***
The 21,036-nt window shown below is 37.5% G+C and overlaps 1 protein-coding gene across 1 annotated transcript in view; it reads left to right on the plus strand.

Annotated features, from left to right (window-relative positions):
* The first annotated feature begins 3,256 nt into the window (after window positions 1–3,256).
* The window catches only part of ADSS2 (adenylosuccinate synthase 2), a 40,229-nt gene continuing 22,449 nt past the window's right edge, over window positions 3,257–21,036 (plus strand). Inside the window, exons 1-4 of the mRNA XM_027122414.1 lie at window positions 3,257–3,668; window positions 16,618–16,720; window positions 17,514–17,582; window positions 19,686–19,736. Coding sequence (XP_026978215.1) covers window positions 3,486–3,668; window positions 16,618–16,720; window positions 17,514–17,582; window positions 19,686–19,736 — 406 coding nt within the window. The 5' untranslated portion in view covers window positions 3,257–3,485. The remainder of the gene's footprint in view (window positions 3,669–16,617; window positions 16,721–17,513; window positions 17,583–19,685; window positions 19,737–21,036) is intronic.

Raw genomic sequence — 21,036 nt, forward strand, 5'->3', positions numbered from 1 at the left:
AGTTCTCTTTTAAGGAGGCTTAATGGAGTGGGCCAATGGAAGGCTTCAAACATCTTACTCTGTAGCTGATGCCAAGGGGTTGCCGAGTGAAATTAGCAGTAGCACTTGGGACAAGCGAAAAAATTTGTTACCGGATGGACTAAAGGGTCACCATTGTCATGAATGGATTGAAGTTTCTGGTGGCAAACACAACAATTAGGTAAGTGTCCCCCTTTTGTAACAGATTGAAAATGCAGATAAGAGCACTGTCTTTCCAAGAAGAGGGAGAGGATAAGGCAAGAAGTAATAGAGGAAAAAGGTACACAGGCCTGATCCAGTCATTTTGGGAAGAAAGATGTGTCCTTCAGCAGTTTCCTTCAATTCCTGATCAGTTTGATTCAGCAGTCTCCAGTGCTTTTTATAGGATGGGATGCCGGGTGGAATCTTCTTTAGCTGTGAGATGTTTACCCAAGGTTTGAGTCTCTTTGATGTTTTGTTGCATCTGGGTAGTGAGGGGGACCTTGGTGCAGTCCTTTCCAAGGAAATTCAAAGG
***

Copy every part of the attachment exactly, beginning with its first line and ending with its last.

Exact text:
The 21,036-nt window shown below is 37.5% G+C and overlaps 1 protein-coding gene across 1 annotated transcript in view; it reads left to right on the plus strand.

Annotated features, from left to right (window-relative positions):
* The first annotated feature begins 3,256 nt into the window (after window positions 1–3,256).
* The window catches only part of ADSS2 (adenylosuccinate synthase 2), a 40,229-nt gene continuing 22,449 nt past the window's right edge, over window positions 3,257–21,036 (plus strand). Inside the window, exons 1-4 of the mRNA XM_027122414.1 lie at window positions 3,257–3,668; window positions 16,618–16,720; window positions 17,514–17,582; window positions 19,686–19,736. Coding sequence (XP_026978215.1) covers window positions 3,486–3,668; window positions 16,618–16,720; window positions 17,514–17,582; window positions 19,686–19,736 — 406 coding nt within the window. The 5' untranslated portion in view covers window positions 3,257–3,485. The remainder of the gene's footprint in view (window positions 3,669–16,617; window positions 16,721–17,513; window positions 17,583–19,685; window positions 19,737–21,036) is intronic.

Raw genomic sequence — 21,036 nt, forward strand, 5'->3', positions numbered from 1 at the left:
AGTTCTCTTTTAAGGAGGCTTAATGGAGTGGGCCAATGGAAGGCTTCAAACATCTTACTCTGTAGCTGATGCCAAGGGGTTGCCGAGTGAAATTAGCAGTAGCACTTGGGACAAGCGAAAAAATTTGTTACCGGATGGACTAAAGGGTCACCATTGTCATGAATGGATTGAAGTTTCTGGTGGCAAACACAACAATTAGGTAAGTGTCCCCCTTTTGTAACAGATTGAAAATGCAGATAAGAGCACTGTCTTTCCAAGAAGAGGGAGAGGATAAGGCAAGAAGTAATAGAGGAAAAAGGTACACAGGCCTGATCCAGTCATTTTGGGAAGAAAGATGTGTCCTTCAGCAGTTTCCTTCAATTCCTGATCAGTTTGATTCAGCAGTCTCCAGTGCTTTTTATAGGATGGGATGCCGGGTGGAATCTTCTTTAGCTGTGAGATGTTTACCCAAGGTTTGAGTCTCTTTGATGTTTTGTTGCATCTGGGTAGTGAGGGGGACCTTGGTGCAGTCCTTTCCAAGGAAATTCAAAGG